Reform, Reaction, and Revolution
Session Dates: July 16, 2017 - July 29, 2017
This unique and interactive LMU Summer Program invites students to explore the intersection of history, politics and philosophy through an exciting game-like historical simulation of the French Revolution.
The game structure introduces students to important philosophical concepts through the engaging concept of role-playing, allowing students to re-create the historical context in which these ideas became significant. Students will be assigned different character roles, including some prominent historical figures - Louis XVI or Lafayette - and some fictional characters derived from the historical setting - Catholic clergy, nobility, members of the Crowd of Paris. Students will determine how best to achieve their objectives - and win victories - by drawing upon the course texts for guidance, as well as advice from the instructor, teaching assistant, and peers.
Students will wrestle with the practical problems of attempting far reaching social change while engaging with important readings that have heavily influenced modern political thought.
- Is it best to make government as democratic as possible?
- Is it important to have institutions that limit the democratic majority?
- Who is included and excluded when we talk about “We the People”?
- Should we try to change government and society to match our ideals?
- Is it possible to have a successful revolution?
- Is radical change too dangerous to attempt?
- Is it better to pursue reform than revolution?
- Is violence ever justified in the pursuit of political idealism?
Students enrolled in this course gain leadership skills, confidence in debate and public speaking styles, learn to build coalitions and work together with people of opposing ideals, and leave their two-week program with an important understanding of philosophical issues that still inform modern politics today.
What is a Historical Simulation?
Historical simulation courses are interactive experiences designed to take students out of the traditional textbook and lecture learning environment and into an immersive world of gaming and debate. The first day of summer session, students will experience a traditional collegiate classroom format in an effort to understand the historical setting of the game and the philosophical issues that will steer their upcoming debates. After this introduction, students will break into competing groups attempting to accomplish differing objectives based on their assigned roles. As the official debates begin, students will come to class in character to help lead each session. The instructor serves as Game Master, stepping in only to resolve issues and ensure the game stays true to the historical context of the French Revolution.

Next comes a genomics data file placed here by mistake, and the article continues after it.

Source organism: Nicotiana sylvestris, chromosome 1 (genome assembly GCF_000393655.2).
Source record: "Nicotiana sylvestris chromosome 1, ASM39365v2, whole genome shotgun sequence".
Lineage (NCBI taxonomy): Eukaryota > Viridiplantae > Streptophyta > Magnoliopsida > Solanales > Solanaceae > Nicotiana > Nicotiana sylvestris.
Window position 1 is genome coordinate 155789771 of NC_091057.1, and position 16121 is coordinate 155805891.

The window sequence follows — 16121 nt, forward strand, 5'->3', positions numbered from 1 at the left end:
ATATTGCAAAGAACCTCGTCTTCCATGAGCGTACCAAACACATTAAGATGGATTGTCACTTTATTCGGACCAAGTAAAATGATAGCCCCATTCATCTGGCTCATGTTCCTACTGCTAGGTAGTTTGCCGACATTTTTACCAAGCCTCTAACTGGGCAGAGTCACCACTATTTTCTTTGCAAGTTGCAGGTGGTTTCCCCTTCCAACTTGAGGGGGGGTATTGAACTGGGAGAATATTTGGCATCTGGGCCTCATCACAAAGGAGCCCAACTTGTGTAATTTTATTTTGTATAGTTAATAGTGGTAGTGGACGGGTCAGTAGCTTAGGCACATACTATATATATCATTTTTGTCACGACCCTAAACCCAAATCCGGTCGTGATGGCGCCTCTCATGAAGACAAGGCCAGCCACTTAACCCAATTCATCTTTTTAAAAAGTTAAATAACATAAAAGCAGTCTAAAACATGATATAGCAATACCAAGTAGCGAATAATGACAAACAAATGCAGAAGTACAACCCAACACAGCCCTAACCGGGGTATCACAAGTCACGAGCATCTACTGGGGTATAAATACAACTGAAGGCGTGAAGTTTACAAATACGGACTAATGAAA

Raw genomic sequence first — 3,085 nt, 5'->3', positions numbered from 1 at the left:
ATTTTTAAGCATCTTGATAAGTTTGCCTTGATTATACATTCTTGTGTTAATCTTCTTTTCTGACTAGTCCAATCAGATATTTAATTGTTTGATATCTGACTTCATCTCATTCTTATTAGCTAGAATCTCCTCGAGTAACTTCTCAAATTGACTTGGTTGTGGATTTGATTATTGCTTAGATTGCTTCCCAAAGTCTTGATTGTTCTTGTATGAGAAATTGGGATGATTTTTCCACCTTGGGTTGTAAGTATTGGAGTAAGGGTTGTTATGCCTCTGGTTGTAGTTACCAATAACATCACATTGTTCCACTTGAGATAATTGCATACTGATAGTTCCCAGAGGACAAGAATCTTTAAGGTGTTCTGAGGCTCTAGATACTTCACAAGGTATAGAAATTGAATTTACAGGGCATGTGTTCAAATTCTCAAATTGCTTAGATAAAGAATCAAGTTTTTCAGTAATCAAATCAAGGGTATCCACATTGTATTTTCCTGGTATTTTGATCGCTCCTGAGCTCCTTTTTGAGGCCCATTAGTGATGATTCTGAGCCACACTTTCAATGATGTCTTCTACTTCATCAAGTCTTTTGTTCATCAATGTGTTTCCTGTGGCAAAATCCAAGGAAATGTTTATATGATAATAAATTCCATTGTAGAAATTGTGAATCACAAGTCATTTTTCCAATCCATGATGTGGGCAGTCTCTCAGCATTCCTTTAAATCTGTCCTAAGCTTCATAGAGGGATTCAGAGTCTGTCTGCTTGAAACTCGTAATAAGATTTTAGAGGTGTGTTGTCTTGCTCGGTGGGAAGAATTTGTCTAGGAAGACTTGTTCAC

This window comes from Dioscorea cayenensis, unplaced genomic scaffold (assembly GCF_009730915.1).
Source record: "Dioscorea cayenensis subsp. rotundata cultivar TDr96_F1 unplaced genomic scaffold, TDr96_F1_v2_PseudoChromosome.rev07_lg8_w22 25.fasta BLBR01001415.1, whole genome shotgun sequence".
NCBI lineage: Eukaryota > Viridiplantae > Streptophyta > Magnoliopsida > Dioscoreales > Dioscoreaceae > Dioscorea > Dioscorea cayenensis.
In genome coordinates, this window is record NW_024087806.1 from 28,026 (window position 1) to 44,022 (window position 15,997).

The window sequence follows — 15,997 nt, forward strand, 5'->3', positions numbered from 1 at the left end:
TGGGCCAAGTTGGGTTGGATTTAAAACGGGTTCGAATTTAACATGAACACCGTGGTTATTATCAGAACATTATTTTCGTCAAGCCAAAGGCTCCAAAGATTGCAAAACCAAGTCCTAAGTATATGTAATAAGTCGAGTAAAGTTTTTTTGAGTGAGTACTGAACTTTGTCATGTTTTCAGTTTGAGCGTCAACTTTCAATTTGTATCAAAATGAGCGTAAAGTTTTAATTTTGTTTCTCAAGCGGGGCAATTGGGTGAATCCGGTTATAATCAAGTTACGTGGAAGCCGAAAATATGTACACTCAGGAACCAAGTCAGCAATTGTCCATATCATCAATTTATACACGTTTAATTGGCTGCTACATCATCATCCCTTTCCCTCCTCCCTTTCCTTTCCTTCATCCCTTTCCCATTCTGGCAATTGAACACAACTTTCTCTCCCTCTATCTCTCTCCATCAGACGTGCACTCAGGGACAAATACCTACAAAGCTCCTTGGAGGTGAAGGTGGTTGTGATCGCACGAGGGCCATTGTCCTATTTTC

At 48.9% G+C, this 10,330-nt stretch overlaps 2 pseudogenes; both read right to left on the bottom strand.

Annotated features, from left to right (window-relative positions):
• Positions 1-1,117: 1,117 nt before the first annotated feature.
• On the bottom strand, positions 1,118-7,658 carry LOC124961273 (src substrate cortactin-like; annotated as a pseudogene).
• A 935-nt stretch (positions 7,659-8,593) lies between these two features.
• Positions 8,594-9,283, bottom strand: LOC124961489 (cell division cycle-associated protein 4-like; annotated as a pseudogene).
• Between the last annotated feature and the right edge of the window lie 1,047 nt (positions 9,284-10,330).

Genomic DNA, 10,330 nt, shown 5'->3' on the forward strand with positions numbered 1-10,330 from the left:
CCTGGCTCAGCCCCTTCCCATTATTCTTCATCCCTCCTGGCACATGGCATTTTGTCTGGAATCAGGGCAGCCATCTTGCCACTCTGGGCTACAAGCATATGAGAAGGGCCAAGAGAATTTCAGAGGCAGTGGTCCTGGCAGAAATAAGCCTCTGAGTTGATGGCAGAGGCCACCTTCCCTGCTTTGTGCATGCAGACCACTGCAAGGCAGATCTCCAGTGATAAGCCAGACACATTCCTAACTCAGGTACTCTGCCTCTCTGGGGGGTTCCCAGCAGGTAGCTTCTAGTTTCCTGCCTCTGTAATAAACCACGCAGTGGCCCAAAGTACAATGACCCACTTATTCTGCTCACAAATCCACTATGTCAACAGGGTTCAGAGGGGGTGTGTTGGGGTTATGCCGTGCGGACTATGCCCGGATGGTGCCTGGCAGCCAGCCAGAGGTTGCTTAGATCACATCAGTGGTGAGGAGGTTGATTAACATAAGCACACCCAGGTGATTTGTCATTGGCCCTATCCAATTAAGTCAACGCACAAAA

The heart of this experience lies in a student's interest in developing his or her persuasive abilities. Nearly every role assigned will require a student to persuade peers that his or her political and philosophical views are more reasonable than an opponent's views.
- Learn to think critically and creatively in a fast-paced, interactive environment
- Acquire skills necessary to communicate effectively about politics
- Cultivate a commitment to engaged citizenship and a just society
2017 Application Requirements
This course is open to current high school freshmen, sophomores and juniors
- Online Application & Essay
- Letter of Recommendation from a teacher or counselor
- High School Transcripts
- $50 Application Fee
- TOEFL Scores (for International applicants whose primary language is not English)
For additional information regarding full program tuition and fees, please visit our Fees Page.